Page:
Fewer MPs, better politics

26 May 2015

In the next Parliament, we will address the unfairness of the current Parliamentary boundaries, reduce the number of MPs to 600 to cut the cost of politics and make votes of more equal value. We will implement the boundary reforms that Parliament has already approved and make them apply automatically once the Boundary Commission reports in 2018.

Conservative Party Election Manifesto, 2015

Recent news reports indicate that MPs fearing the loss of their parliamentary seats could scupper plans to reduce the size of the House of Commons to 600 MPs. This is despite the reduction having already been legislated for, and which the Conservative Party laudably committed themselves too in their Manifesto.

The House of Commons is a comparatively large parliamentary chamber only surpassed by the House of Lords, the People’s Congress of China and the North Korean Supreme People’s Assembly. As such, it is the largest democratically elected parliamentary chamber in the world. If one considers the number of constituents represented by each MP, the Commons remains a comparatively large elected body. Westminster MPs on average represent 98,611 citizens. In a comparative group of countries with bicameral parliaments and populations between 50 and 90 million, members of parliament represent on average 118,515 constituents.

In the Federalist Papers James Madison asserted that “no political problem is less susceptible to a precise solution than that which relates to the number most convenient for a representative legislature”. The problem pitches representativeness against deliberative and decisional efficiency, each decreasing as the number of legislators increases. Unsurprisingly, there have been many calls for a reduction in the size of the House of Commons over the years. In 1995, for instance, Robert Blackburn, Professor of Constitutional Law, King’s College London, called for a reduction to between 525 and 475 MPs, stating in The electoral system in Britain that: “An excessive number of MPs diminishes the importance of the individual Westminster politician, and reduces the impact of general debates in the House when there are so many participants who may wish to speak, and from whom the Speaker has to make a very restricted choice in the time available.”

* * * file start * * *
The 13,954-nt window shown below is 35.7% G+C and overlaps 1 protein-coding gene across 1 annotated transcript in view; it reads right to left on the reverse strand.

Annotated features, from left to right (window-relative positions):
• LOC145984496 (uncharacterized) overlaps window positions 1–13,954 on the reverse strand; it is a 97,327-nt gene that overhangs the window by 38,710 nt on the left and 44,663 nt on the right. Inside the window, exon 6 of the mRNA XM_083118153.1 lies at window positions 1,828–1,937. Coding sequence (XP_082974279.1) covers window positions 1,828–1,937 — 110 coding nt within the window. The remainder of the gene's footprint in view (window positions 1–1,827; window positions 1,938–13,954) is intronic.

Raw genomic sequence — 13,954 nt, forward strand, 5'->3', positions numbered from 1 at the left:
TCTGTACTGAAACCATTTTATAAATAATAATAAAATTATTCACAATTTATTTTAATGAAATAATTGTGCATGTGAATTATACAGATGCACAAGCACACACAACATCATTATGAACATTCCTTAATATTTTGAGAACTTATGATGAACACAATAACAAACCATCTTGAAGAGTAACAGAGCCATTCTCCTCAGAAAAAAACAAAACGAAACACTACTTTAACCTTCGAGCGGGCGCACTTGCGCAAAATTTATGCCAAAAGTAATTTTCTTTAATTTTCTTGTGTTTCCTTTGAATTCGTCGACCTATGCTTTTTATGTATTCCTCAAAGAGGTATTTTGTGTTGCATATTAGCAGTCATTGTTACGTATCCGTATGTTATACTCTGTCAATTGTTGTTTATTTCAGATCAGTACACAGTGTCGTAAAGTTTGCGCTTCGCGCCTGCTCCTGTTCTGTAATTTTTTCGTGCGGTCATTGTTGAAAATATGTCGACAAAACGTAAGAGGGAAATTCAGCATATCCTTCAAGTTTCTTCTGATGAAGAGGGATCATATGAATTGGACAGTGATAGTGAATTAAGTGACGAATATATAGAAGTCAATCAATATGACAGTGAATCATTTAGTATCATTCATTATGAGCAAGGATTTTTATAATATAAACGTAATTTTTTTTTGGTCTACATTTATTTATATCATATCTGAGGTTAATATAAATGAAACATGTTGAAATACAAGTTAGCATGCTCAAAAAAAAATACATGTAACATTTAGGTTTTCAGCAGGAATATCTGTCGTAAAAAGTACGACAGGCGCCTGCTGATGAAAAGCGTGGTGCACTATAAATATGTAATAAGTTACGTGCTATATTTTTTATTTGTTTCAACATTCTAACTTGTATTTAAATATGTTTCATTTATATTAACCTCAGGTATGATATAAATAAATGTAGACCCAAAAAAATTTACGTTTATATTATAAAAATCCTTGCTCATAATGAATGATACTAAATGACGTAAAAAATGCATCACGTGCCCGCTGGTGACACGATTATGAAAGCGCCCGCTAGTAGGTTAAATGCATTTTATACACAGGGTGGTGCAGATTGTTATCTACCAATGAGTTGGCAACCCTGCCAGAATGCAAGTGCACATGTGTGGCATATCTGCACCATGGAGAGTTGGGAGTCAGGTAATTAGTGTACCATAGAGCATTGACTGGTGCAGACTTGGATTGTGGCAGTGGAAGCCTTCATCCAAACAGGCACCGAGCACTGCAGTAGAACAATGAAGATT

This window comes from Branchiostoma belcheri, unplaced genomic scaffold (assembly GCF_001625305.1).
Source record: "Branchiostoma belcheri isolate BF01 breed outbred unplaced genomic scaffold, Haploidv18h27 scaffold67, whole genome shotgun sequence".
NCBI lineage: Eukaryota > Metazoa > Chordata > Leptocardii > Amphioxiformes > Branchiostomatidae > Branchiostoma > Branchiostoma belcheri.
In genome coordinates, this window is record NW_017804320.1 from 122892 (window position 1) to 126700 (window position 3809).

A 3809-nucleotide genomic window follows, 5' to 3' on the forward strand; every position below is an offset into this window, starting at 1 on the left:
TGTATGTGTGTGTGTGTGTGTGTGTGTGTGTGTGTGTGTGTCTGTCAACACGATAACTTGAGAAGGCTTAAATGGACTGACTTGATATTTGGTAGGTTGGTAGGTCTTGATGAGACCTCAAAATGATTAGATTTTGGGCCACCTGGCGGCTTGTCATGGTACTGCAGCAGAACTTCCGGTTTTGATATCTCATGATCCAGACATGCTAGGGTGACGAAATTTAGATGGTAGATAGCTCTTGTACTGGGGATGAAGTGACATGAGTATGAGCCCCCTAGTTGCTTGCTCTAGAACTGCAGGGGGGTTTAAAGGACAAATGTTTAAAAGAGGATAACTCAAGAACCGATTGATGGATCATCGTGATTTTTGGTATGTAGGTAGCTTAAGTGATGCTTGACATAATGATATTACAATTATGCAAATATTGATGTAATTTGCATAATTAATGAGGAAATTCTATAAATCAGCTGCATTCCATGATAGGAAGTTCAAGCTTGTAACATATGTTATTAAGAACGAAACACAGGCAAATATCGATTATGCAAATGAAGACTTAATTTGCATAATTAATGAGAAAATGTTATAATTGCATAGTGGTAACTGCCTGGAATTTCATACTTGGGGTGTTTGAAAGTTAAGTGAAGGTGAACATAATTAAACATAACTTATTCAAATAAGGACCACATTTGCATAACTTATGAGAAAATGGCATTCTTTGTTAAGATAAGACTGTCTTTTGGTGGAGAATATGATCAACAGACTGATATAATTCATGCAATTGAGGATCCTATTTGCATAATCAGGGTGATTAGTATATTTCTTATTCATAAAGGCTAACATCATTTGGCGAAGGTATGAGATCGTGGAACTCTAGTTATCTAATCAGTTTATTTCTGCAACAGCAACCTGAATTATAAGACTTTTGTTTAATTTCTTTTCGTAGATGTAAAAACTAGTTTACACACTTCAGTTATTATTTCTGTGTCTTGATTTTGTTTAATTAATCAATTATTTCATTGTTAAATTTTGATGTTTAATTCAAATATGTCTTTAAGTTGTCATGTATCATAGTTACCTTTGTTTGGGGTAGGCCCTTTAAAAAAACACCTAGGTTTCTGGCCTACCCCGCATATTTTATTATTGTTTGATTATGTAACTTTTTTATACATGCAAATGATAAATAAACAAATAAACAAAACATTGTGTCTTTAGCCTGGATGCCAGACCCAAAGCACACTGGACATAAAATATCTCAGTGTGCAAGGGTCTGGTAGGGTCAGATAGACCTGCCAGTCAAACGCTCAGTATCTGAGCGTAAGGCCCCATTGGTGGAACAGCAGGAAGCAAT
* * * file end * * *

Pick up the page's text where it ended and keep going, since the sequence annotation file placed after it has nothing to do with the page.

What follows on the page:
A reduction in the size of the Commons would not only address efficiency issues but also – as highlighted in the Conservative Manifesto – reduce the cost of politics. In a recent report, Reform, calculated that the reduction to 600 MPs as currently legislated for, would save £11.2 million annually through savings on MP pay and expenses. A reduction to 500 MPs, which would put the House of Commons on roughly equal terms to the German Bundestag in terms of constituents per MP, would save nearly £34 million annually.

Reform has argued that part of these substantial savings should be reinvested into improving the quality of politics, for instance by strengthening the select committees, which have successfully improved cross-party cooperation and brought greater depth to the policy debate in Westminster. Reform has advocated that select committees are given a greater role in legislative scrutiny and that chairs and members are paid salary increments commensurate with the responsibility and workload inherent in their roles. This could strengthen the status of the Commons against the Executive, weakening the party political patronage by creating alternative career paths in politics, and improving policy making through ensuring the application of expertise in deliberation.

Government must not kowtow to the vested interests of MPs but reform Parliament to be smaller and smarter in the national interest.

Camilla Hagelund, Senior Researcher, Reform

Relevant links:

Propose your own reforms to the size of Parliament and select committee pay with our cost calculator.

Read Reform’s take on improving the quality of legislative scrutiny in the House of Commons and reducing the number of MPs: How to run a country. A Parliament of lawmakers.



No comments yet.